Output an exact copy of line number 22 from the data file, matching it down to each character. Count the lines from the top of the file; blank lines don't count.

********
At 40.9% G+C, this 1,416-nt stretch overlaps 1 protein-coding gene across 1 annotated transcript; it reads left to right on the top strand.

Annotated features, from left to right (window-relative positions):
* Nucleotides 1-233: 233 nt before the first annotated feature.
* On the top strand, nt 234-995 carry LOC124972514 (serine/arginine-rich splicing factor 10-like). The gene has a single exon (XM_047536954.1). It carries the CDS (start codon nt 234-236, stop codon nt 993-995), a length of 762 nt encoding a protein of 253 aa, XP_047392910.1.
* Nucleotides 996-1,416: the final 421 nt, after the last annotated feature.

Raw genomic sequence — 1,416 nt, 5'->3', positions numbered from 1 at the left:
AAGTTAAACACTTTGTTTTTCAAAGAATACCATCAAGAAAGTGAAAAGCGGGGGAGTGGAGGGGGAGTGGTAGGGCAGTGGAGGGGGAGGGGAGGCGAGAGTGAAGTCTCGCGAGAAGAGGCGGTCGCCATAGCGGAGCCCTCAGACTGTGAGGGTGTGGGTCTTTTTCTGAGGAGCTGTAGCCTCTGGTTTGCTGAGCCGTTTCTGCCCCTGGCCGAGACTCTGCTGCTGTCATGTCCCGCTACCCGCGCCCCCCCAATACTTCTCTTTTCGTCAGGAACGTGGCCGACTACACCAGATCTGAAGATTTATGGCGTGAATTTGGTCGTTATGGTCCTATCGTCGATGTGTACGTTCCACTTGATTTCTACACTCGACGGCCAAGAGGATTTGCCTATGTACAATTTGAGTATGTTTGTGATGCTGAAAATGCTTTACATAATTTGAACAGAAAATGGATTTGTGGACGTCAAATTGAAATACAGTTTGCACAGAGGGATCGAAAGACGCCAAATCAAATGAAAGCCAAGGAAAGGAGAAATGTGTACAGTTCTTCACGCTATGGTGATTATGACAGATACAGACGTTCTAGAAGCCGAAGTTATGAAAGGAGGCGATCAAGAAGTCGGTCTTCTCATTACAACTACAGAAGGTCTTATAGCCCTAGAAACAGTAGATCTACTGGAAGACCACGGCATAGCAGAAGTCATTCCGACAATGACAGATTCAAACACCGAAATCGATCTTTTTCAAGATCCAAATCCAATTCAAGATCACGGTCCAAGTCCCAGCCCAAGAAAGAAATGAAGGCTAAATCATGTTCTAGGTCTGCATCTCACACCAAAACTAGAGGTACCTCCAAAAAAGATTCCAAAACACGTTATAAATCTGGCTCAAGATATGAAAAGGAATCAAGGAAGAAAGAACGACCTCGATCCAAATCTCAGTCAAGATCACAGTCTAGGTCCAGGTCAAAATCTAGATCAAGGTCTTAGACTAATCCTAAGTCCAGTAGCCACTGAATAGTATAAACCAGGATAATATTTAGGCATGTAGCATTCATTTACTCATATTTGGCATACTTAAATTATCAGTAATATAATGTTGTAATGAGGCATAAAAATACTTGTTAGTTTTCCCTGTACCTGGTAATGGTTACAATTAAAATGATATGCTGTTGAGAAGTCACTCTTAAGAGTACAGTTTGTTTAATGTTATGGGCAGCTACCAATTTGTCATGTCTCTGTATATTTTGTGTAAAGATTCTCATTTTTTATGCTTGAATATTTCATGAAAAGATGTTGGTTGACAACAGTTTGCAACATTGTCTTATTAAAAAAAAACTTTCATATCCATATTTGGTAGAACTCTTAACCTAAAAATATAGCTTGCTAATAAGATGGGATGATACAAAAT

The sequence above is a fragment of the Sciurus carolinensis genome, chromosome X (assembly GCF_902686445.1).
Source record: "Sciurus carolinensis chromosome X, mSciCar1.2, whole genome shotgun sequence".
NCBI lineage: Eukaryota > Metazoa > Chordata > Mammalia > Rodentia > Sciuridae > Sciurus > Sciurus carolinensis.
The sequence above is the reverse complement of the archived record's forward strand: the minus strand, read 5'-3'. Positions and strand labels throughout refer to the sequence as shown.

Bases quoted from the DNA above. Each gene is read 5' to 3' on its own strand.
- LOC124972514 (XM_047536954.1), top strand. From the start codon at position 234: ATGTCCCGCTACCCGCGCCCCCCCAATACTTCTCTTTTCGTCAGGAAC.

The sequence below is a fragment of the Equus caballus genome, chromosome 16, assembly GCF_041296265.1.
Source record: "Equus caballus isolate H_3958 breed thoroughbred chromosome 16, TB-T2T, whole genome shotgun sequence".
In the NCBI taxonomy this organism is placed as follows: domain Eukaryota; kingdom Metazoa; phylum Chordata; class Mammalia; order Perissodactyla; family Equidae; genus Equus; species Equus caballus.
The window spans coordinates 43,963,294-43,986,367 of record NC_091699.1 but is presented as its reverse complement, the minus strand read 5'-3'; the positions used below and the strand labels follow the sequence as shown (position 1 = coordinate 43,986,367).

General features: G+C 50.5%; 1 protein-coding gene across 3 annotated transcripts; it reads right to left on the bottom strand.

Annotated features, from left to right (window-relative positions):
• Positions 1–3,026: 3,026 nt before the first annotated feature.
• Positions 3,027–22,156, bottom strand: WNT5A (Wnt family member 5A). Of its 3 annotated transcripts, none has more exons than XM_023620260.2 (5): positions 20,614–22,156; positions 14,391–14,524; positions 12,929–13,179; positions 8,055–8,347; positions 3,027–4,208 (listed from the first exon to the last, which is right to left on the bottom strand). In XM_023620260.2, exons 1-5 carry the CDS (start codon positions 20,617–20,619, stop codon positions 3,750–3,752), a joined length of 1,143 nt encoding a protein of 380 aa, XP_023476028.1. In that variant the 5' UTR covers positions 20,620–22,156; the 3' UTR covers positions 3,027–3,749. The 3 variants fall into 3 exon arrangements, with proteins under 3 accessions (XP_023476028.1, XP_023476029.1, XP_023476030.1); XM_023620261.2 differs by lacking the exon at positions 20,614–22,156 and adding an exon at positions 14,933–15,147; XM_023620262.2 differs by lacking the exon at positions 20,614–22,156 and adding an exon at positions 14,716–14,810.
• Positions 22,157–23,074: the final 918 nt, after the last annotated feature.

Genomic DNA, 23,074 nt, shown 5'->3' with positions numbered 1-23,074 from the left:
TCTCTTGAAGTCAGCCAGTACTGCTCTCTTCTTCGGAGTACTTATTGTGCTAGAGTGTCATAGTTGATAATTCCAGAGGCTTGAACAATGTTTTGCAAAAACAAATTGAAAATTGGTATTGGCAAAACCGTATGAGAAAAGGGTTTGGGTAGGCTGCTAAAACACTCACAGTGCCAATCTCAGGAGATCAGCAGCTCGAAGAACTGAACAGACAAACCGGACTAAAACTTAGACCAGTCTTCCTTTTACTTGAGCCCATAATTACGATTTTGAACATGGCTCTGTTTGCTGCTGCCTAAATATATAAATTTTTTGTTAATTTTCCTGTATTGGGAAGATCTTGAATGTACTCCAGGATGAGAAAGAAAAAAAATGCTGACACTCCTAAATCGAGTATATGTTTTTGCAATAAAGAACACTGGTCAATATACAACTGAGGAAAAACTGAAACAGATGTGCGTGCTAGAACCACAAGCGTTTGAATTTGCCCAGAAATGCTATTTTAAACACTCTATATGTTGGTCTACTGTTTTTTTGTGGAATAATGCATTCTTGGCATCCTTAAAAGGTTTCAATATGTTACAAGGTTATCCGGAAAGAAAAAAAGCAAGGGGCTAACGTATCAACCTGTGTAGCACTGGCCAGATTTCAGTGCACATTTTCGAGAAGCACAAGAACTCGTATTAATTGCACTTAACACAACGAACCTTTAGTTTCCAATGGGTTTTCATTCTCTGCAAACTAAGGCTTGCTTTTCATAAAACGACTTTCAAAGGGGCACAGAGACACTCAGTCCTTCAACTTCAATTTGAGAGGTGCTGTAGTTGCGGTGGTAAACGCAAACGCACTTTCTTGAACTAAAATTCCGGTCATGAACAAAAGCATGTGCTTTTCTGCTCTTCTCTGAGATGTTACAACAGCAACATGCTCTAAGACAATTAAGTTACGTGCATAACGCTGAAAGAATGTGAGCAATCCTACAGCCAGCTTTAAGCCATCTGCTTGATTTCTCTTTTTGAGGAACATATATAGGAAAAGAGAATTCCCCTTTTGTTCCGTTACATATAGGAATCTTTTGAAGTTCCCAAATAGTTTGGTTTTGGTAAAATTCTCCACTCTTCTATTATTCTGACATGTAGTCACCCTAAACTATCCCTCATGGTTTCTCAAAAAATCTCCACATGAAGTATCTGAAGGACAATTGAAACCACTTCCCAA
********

• Positions 22,157–23,074: the final 918 nt, after the last annotated feature.